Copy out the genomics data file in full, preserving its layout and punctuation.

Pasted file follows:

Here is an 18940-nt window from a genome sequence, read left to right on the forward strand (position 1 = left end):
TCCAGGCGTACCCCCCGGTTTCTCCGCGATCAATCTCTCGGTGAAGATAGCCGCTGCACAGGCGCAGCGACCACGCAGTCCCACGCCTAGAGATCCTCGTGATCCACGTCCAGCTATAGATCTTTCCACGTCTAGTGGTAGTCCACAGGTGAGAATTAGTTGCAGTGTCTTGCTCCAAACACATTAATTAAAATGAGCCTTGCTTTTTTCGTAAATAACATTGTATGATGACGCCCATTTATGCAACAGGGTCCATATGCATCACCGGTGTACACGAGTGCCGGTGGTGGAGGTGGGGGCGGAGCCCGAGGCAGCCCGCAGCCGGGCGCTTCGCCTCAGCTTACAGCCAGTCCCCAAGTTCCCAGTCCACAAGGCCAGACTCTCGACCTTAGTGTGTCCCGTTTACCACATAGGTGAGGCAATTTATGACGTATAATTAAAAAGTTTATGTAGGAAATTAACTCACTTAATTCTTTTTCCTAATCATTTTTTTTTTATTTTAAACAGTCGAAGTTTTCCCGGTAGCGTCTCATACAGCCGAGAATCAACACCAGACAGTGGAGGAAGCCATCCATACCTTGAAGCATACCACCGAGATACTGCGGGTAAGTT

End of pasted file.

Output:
Here is an 18940-nt window from a genome sequence, read left to right on the forward strand (position 1 = left end):
TCCAGGCGTACCCCCCGGTTTCTCCGCGATCAATCTCTCGGTGAAGATAGCCGCTGCACAGGCGCAGCGACCACGCAGTCCCACGCCTAGAGATCCTCGTGATCCACGTCCAGCTATAGATCTTTCCACGTCTAGTGGTAGTCCACAGGTGAGAATTAGTTGCAGTGTCTTGCTCCAAACACATTAATTAAAATGAGCCTTGCTTTTTTCGTAAATAACATTGTATGATGACGCCCATTTATGCAACAGGGTCCATATGCATCACCGGTGTACACGAGTGCCGGTGGTGGAGGTGGGGGCGGAGCCCGAGGCAGCCCGCAGCCGGGCGCTTCGCCTCAGCTTACAGCCAGTCCCCAAGTTCCCAGTCCACAAGGCCAGACTCTCGACCTTAGTGTGTCCCGTTTACCACATAGGTGAGGCAATTTATGACGTATAATTAAAAAGTTTATGTAGGAAATTAACTCACTTAATTCTTTTTCCTAATCATTTTTTTTTTATTTTAAACAGTCGAAGTTTTCCCGGTAGCGTCTCATACAGCCGAGAATCAACACCAGACAGTGGAGGAAGCCATCCATACCTTGAAGCATACCACCGAGATACTGCGGGTAAGTT